How different would our national conversation be right now if the Republican speaker of the House had tweeted, “We must be clear. White supremacy is repulsive. I commit myself to leading the House of Representatives in seeking a legislative agenda that dismantles institutionalized and implicit white privilege that provides a fertile soil for such hate speech and violence to thrive!” No one would be talking about Trump’s response anymore because serious conversation does not suffer fools.I am not naïve enough, however, to expect the white majority in congress (Republican or Democrat) to find the courage to take up such a conversation while raising money from the white majority in their districts to be re-elected every two and six years.
I am naïve enough, however, to believe that the white majority of preachers who are called to proclaim the gospel of Jesus Christ can find the faith and trust in the God of all humanity to do just this. I am speaking of white leaders and white preachers because leaders and clergy who are person of color have been doing this for generations. It is time for those of us who benefit from white privilege to join them in declaring its evil and sinful nature.
Indeed, confession is the starting point for discussing white privilege in sermons. As opposed to condemning racism “out there,” sermons by white preachers that will have to potential to lead congregations through repentance to social action will likely begin with honest self-reflection (“in here”) about the various ways we have benefited by being white in a racist society. We may not have participated in direct discrimination of people of color, but we have been able to climb higher on the societal ladder thanks to others being forced to occupy lower rungs.
When we white preachers admit that we have benefited from racist structures perhaps even while despising them, our white congregants will be able to admit their participation in ongoing, systemic white privilege as well. Then they will be able to recognize that the opposite of privilege is oppression and that while they are not protesting with Neo Nazis and the Alt-Right they have been living on the side of the oppressors. And then they will pray for forgiveness. And then they will work for change.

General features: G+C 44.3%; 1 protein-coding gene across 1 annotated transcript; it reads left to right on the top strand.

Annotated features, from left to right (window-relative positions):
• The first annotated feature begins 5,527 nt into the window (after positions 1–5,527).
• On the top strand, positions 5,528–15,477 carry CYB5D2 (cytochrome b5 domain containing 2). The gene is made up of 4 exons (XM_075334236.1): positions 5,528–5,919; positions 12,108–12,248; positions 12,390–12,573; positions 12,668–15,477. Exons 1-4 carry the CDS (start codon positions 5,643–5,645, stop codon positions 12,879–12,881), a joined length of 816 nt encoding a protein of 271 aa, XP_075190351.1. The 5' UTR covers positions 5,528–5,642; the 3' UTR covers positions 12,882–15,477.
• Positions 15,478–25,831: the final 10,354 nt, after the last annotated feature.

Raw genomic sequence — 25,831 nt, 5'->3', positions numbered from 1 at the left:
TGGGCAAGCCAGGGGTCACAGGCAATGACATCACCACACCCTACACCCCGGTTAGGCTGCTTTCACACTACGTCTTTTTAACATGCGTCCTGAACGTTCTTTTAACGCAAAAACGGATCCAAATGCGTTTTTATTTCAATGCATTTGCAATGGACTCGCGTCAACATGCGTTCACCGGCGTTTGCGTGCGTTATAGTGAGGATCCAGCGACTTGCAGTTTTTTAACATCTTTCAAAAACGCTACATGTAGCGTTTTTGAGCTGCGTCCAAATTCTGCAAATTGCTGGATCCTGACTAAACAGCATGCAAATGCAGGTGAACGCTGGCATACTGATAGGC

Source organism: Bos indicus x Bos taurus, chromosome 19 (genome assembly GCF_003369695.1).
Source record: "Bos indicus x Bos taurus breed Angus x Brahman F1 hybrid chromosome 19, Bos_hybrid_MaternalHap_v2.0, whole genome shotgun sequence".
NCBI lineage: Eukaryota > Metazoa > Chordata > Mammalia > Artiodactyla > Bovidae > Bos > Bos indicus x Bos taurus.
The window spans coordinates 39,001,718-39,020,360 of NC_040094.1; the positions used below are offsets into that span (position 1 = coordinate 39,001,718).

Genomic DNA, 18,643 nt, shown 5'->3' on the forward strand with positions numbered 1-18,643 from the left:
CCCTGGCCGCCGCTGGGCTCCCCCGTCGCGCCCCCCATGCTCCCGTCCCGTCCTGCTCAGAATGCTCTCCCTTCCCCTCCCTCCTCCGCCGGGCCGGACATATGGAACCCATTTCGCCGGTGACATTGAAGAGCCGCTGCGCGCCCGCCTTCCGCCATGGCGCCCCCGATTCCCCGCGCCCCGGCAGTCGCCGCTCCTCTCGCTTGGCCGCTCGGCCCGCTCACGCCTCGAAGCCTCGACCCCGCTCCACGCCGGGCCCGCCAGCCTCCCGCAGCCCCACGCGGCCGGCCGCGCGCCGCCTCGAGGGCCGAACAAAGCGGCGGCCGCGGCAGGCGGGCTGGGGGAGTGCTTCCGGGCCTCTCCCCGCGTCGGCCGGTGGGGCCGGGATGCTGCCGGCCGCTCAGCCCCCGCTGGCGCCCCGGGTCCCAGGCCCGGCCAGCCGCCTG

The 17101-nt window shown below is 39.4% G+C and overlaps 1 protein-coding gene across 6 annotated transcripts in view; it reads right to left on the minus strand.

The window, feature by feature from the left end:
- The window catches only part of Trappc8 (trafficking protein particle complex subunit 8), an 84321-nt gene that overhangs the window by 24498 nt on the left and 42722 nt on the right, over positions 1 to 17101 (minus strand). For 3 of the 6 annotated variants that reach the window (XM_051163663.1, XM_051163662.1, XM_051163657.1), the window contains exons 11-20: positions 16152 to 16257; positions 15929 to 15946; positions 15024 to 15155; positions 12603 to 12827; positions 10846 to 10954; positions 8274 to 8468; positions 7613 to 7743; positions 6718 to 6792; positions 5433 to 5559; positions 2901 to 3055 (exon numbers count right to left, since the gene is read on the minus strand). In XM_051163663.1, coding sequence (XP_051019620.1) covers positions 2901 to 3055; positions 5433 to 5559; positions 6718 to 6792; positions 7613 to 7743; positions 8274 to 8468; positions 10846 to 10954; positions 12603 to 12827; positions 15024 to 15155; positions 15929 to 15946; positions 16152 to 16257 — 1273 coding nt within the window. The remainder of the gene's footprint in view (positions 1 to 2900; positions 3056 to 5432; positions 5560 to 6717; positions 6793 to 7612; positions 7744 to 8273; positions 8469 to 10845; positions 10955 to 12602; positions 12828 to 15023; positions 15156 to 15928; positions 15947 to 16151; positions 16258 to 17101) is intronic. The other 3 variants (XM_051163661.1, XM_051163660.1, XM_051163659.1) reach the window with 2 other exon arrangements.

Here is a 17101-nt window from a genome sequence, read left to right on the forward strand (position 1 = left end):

Of course, I am not naïve enough to think one or two sermons by one or two preachers will reverse generations of ingrained ways of thinking and acting much less overcome the heightened level of explicit hate in the current cultural atmosphere. But I am naïve enough to believe that if enough preachers start to discuss white privilege pastorally and prophetically, God’s word will not return empty.
So, when it comes to white pulpits being silent about white privilege …enough is enough. Let’s get talking. Let’s start preaching.
Rev. Dr. O. Wesley Allen, Jr. is the Lois Craddock Perkins Professor of Homiletics at Perkins School of Theology at Southern Methodist University. Dr. Allen serves as president of the Academy of Homiletics and is the author and editor of numerous books on homiletics and interpretation of the New Testament, including Preaching in the Era of Trump (Chalice Press, 2017).